Government finalizes fuel plan


by Simon Carraud
PARIS (Reuters) – The government will unveil early next week its battle plan developed urgently to respond to public discontent over rising fuel prices, Matignon said.
The executive is particularly thinking of ways to extend and make more advantageous its "energy check" and the bonus to conversion paid to motorists who change vehicles, two devices supposed to restore purchasing power to the French.
The ministers and advisers involved are forced to work quickly on this subject, which has shown in a few weeks how flammable it could be.
Demonstrations, road blocks and snail operations, the magnitude of which will serve as a gauge of the level of anger, will be held on November 17 at the call of motorists wearing a yellow vest standard.
Meanwhile, the rates at the pump have dominated the recent news to the point of eclipsing part of the traveling commemorations in the East and North Emmanuel Macron, several times stopped by motorists scalded.
Forced to react, the head of state drew tracks in an interview with Europe 1 broadcast Tuesday, leaving his government to finish.
"The state can make an effort," said François de Rugy, minister of ecological transition, on franceinfo.
The former president of the National Assembly mentioned in particular an extension of the conversion premium, whose allocation criteria could be relaxed to benefit the "big wheels".
"It can be cars that have a high mileage even if they are not old enough," he said.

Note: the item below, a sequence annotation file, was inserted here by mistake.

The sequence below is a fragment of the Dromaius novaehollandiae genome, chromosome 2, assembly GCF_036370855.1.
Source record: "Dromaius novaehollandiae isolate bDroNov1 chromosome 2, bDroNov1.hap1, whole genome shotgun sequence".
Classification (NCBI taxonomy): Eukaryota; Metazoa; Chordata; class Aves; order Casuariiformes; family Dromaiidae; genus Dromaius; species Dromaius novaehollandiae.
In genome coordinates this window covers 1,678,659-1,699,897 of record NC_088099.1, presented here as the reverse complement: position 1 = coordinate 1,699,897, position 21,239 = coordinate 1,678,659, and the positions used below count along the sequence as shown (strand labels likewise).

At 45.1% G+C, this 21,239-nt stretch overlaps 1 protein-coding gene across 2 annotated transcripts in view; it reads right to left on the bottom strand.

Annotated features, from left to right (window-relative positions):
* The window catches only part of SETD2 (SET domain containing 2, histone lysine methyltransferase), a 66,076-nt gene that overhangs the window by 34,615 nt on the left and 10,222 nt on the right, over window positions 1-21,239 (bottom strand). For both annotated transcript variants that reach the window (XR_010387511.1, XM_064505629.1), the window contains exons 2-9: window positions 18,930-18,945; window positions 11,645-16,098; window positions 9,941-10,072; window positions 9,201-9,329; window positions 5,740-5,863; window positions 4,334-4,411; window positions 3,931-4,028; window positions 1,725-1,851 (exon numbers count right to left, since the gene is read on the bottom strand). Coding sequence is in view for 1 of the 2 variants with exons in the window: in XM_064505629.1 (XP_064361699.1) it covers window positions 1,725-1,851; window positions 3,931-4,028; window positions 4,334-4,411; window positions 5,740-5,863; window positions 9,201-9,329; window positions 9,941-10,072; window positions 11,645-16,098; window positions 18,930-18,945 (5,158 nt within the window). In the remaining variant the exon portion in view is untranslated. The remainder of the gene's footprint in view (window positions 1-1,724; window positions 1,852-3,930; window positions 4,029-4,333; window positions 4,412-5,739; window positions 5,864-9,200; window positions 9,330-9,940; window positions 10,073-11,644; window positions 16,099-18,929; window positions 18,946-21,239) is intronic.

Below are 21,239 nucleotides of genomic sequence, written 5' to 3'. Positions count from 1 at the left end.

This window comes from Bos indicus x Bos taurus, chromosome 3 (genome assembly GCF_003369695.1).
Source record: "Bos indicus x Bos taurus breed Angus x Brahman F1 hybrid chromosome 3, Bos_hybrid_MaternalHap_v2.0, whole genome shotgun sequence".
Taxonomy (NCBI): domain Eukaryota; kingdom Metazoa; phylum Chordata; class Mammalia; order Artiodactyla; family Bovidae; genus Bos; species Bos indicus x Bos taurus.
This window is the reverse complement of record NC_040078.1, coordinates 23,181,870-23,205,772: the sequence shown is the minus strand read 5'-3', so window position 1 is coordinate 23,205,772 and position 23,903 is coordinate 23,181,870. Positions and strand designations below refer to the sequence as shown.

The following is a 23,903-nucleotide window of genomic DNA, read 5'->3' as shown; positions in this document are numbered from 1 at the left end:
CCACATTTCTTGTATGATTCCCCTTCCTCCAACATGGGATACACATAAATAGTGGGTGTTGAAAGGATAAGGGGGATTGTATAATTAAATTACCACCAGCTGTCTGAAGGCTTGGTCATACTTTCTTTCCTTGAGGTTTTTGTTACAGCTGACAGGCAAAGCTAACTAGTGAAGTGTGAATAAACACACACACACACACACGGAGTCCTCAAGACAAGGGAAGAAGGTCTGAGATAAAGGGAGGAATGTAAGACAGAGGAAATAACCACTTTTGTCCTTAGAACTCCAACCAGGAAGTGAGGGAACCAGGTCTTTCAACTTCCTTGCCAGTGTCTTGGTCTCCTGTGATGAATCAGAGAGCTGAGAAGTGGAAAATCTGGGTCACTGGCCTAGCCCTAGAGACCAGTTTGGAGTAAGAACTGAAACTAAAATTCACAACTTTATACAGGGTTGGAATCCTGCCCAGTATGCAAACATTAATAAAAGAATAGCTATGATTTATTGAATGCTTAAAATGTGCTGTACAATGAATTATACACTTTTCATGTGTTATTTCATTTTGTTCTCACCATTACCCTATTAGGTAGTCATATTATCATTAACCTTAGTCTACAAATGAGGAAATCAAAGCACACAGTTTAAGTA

Currently, this bonus of a few thousand euros is paid to motorists who scrap their diesel vehicle before 2001 – 2006 for non-taxable households – or gasoline before 1997 for a cleaner car and less energy hungry.
However, according to François de Rugy, there is no question of increasing the amount of premiums, already sufficiently attractive in his opinion, as evidenced by the success of the device.
According to the government, the premium will have allowed more than 250,000 vehicles to be changed by the end of this year, which is half the initial target of 500,000 set for the five-year period.
According to MP Jean-Baptiste Djebbari, a specialist in transportation issues at LaRem, the executive has revised its forecasts accordingly and is now betting on one million bonuses by 2022.
The state is also negotiating with the builders, called to participate in the war effort.
PSA is willing to double the state premium for new vehicles and Renault agrees to extend it to used cars, said François de Rugy.
Another lever: the "energy check", designed to help households pay their bills for electricity, gas, heat, heating oil or other heating fuels as well as some energy renovation work.
"There are several technical solutions: either (…) we make the fuel eligible, or we increase a little bit the amount, or we cover more people," said Jean-Baptiste Djebbari Friday on RMC.
The average amount of this check, which concerns 3.7 million households, is 150 euros and it was expected, before the start of the challenge, to bring it to 200 euros next year, for a total of 710 million euros.
"We are trying to extend, perhaps 1.5 or two million French who would be eligible for the energy check," said Jean-Baptiste Djebbari, without giving more figures at this stage.
The government is also betting on the recent drop in the price of a barrel of oil, which has lost 20% of its value since the last peak reached October 3.
This decline in prices, which is explained by the promise of producing countries to open the floodgates, the expected slowdown in global growth and the exemption of some countries from US sanctions against Iran, could, however, to be a parenthesis.
The executive, for its part, does not intend to reconsider the long-anticipated increase in ecological taxation on 1 January 2019 – + 6.5 cents per liter of diesel and +2.9 cents for gasoline.
 (With Jean-Baptiste Vey and Myriam Rivet, edited by Sophie Louet)


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